The square footage amounts to about 14,500 square feet; that includes the building, parking and outdoor terrace area. The parking lot would be made of decomposed granite, rather than pavement, providing about 160 spaces, which is more than the developers think they need.

Things the might not blend in too well? Neighbors are concerned about the smells that may emit from the kitchen and the dumpsters, noisy delivery trucks and other uses associated with a restaurant.

Traffic woes

Burgin and Kopf say that vehicles coming and going from the restaurant would not interfere with East Lawther or any hike and bike trails nearby. They’ve been in talks with TxDOT about the feasibility of adding a separate turn lane from Buckner, and it’s possible the project could spur other improvements around the Mockingbird/Buckner intersection. They also expect neighborhood patrons to walk or bike to the restaurant.

Is this the first of many?

Opponents worry the restaurant is part of a larger scheme to commercialize the lake, and this would be the first domino to fall. Burgin and Kopf insist that’s not the case, plus city officials explain that every case is handled individually.

“We think this is the best location,” Kopf says, “but we also think it’s the only location.”

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If they chose a less visible spot near the lake, another developer might come in afterward and want to snatch up Boy Scout Hill, and then you’ve got two restaurants, Kopf says. They believe this would be the first and last restaurant at the lake.

Giving back to the lake

As we’ve reported, the plans call for the restaurant to operate as a nonprofit similar to Savor at Klyde Warren Park. Burgin estimates the restaurant could generate around $5 million a year, and part of the revenue would go toward park improvements and could be managed by existing organizations around the lake such as the White Rock Lake Foundation, For the Love of the Lake and the White Rock Lake Conservancy.

As for whether those groups would be interested in that part of deal, “We are still a while away from having tangible discussions about that,” Burgin says.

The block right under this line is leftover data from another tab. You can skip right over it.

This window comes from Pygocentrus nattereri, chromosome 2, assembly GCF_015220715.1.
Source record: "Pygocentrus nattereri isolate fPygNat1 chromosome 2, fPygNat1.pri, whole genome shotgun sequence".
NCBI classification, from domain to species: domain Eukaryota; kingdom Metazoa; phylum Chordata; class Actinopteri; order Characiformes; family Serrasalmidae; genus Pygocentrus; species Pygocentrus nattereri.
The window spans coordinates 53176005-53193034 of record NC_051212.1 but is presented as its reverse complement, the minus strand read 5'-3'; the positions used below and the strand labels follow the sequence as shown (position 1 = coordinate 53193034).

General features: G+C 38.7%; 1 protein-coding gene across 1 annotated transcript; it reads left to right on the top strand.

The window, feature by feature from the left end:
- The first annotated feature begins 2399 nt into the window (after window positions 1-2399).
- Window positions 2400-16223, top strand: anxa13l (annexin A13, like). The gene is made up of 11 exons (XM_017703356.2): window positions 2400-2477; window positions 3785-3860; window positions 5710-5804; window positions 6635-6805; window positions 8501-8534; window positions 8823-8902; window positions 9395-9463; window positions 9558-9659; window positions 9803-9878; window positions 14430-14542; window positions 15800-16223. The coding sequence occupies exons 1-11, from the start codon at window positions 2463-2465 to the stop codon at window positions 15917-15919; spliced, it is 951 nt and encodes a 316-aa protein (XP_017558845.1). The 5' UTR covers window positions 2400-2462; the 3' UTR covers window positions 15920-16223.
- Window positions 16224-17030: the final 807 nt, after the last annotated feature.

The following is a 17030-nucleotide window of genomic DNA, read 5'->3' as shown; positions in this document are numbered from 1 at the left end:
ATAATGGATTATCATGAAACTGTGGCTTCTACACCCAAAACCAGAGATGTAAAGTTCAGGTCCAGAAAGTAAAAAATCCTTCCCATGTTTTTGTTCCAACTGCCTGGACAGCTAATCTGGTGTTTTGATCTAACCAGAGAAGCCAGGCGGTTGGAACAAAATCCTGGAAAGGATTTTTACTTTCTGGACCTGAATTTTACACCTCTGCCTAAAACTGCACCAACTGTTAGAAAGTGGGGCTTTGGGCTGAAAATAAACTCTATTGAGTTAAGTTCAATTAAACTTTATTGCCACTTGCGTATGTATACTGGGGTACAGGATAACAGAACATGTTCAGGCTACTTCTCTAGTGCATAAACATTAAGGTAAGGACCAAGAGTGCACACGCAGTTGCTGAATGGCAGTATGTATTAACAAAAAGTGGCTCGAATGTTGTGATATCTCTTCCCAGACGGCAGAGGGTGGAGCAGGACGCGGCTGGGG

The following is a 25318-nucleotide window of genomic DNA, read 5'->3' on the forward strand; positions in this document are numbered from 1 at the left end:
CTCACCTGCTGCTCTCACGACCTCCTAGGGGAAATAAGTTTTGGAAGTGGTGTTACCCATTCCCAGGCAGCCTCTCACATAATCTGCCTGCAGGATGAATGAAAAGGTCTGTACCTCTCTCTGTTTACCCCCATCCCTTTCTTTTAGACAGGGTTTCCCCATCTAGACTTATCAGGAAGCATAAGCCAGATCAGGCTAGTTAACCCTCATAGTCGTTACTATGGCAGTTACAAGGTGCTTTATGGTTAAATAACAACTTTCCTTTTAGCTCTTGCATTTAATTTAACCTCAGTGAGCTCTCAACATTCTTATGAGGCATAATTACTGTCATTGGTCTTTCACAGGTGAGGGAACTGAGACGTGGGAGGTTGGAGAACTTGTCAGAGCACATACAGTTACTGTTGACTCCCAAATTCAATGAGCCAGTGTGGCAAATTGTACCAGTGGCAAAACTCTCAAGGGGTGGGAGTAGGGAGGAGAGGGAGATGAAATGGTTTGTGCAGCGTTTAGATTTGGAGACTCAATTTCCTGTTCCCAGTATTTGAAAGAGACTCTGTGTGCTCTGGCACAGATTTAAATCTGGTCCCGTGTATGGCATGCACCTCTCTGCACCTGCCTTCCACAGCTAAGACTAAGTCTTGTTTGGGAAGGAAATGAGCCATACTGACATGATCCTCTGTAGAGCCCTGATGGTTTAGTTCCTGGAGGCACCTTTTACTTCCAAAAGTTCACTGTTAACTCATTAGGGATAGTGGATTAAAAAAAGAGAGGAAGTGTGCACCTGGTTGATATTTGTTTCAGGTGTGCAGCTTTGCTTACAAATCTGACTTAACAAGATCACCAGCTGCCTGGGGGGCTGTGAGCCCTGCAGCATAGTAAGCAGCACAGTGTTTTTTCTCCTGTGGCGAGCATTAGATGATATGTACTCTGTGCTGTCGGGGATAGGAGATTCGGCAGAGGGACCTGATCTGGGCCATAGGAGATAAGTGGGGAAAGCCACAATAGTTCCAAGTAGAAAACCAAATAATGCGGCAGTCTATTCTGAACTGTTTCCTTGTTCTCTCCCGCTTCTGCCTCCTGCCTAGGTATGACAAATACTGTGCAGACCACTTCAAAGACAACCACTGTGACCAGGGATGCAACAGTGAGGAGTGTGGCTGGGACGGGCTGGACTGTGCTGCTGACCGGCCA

The long-term effect

Say, the restaurant gets built — what does it look like in 20 or 30 years? When/if the developers submit their plan to the city, they’ll ask for a planned development district on that site. That type of zoning would restrict what could be done to it in the future — everything down to the size and scale, the materials used and the protection of the native prairie grasses.

The use for the site would be set in stone, so to speak, but no one can predict whether the city would approve a change to that plan or do away with it altogether decades from now, depending on who’s in charge.

That might be the heart of the issue for the Save Boy Scout Hill folks, who via this petition, have gathered more than 800 signatures against the restaurant. Even if something sounds like a good idea, what’s promised isn’t always what’s delivered.

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But Burgin and Kopf see the restaurant as an important piece of the community around White Rock Lake — people gathering, flying kites, jogging, cycling, kayaking, sailing, pushing strollers … and having a nice meal with a view.

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“This is more than just a restaurant,” Kopf says.